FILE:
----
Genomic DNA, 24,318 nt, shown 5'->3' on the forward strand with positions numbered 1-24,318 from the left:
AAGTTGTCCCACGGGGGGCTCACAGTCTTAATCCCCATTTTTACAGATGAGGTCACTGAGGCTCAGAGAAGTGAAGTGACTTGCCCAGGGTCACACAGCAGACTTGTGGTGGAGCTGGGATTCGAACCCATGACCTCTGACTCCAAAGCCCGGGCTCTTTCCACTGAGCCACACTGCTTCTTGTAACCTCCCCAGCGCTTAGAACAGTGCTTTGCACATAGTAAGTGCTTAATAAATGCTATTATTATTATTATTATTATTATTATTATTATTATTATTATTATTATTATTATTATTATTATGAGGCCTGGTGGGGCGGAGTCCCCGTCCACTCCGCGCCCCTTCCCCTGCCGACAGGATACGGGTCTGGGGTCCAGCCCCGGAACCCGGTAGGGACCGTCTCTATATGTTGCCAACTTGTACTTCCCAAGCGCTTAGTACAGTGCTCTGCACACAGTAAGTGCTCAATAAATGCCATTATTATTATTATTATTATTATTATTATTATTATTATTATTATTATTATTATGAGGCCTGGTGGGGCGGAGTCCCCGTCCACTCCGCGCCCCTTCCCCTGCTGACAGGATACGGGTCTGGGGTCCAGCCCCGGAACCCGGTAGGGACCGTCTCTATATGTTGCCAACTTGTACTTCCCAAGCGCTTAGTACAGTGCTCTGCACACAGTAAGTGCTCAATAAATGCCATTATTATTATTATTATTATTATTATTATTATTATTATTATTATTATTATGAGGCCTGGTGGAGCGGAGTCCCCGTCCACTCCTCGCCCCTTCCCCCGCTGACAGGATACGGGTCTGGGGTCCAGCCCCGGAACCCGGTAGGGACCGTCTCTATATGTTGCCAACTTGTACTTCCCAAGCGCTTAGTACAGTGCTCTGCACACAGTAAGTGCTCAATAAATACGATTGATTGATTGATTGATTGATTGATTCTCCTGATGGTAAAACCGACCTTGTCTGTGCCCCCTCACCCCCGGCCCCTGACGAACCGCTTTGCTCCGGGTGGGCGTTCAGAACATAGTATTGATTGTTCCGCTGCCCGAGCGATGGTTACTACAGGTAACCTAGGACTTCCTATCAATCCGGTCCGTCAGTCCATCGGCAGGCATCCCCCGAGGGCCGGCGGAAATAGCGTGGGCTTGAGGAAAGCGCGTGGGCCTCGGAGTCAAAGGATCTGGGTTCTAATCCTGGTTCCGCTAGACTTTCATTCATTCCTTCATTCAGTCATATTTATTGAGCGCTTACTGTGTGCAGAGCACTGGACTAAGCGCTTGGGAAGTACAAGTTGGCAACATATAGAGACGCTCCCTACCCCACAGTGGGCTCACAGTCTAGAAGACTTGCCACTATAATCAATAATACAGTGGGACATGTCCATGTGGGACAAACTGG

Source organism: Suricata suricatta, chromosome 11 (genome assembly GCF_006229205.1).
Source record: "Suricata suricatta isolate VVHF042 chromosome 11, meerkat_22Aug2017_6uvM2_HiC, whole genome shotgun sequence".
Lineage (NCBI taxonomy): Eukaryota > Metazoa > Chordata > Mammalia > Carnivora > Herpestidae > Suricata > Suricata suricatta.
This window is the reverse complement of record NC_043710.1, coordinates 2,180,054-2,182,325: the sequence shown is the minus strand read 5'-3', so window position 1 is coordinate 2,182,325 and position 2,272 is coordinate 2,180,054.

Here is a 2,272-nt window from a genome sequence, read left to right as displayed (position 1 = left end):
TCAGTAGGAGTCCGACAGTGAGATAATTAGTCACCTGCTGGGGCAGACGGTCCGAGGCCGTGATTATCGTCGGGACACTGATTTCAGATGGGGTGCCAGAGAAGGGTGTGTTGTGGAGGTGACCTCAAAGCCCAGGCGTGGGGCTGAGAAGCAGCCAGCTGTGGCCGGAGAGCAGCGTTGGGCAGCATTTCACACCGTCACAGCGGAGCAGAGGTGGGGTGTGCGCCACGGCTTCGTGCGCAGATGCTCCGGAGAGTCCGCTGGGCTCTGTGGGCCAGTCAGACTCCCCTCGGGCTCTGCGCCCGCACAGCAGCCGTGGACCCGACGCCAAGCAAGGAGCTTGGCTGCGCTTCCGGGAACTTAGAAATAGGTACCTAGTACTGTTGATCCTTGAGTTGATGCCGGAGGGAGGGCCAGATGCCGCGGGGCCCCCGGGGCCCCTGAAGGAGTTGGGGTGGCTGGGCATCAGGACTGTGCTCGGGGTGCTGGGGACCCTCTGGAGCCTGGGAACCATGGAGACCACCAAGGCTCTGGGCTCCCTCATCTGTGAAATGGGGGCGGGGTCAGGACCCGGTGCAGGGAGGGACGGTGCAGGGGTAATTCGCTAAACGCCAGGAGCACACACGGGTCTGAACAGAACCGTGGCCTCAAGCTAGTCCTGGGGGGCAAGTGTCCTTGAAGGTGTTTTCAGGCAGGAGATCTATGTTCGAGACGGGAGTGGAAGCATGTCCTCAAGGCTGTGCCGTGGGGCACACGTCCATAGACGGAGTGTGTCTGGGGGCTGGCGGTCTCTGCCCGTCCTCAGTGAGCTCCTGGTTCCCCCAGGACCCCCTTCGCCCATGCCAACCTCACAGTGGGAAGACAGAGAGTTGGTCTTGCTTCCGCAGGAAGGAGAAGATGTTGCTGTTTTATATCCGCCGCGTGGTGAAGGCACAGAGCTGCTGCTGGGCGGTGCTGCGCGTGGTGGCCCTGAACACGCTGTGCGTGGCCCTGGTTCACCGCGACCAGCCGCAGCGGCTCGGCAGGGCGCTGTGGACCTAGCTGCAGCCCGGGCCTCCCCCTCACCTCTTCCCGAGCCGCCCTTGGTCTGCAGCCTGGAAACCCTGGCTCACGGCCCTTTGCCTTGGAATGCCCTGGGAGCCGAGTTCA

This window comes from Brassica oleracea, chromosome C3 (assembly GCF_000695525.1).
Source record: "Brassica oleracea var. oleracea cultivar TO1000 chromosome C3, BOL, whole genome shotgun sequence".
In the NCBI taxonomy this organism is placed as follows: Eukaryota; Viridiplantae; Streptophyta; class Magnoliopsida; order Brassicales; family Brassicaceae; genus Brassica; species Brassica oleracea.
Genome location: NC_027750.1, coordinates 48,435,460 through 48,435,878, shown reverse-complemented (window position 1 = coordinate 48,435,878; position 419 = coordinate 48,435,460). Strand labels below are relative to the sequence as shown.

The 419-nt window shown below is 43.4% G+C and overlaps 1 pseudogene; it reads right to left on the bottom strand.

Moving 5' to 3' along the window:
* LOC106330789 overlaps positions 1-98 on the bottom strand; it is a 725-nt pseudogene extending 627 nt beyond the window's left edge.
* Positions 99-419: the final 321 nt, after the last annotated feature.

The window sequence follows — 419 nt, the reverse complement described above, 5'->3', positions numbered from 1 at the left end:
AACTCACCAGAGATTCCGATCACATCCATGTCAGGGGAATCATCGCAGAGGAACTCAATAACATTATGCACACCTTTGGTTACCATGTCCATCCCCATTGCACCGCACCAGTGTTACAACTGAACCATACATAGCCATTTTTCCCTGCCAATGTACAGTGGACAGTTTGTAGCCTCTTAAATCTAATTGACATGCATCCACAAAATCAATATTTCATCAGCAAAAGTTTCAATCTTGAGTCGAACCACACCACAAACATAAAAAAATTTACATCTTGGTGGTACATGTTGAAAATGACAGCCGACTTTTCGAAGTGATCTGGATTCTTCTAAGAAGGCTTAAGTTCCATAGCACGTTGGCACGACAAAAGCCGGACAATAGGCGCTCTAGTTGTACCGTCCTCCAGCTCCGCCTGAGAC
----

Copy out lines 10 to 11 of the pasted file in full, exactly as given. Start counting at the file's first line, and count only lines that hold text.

Source record: "Brassica oleracea var. oleracea cultivar TO1000 chromosome C3, BOL, whole genome shotgun sequence".
In the NCBI taxonomy this organism is placed as follows: Eukaryota; Viridiplantae; Streptophyta; class Magnoliopsida; order Brassicales; family Brassicaceae; genus Brassica; species Brassica oleracea.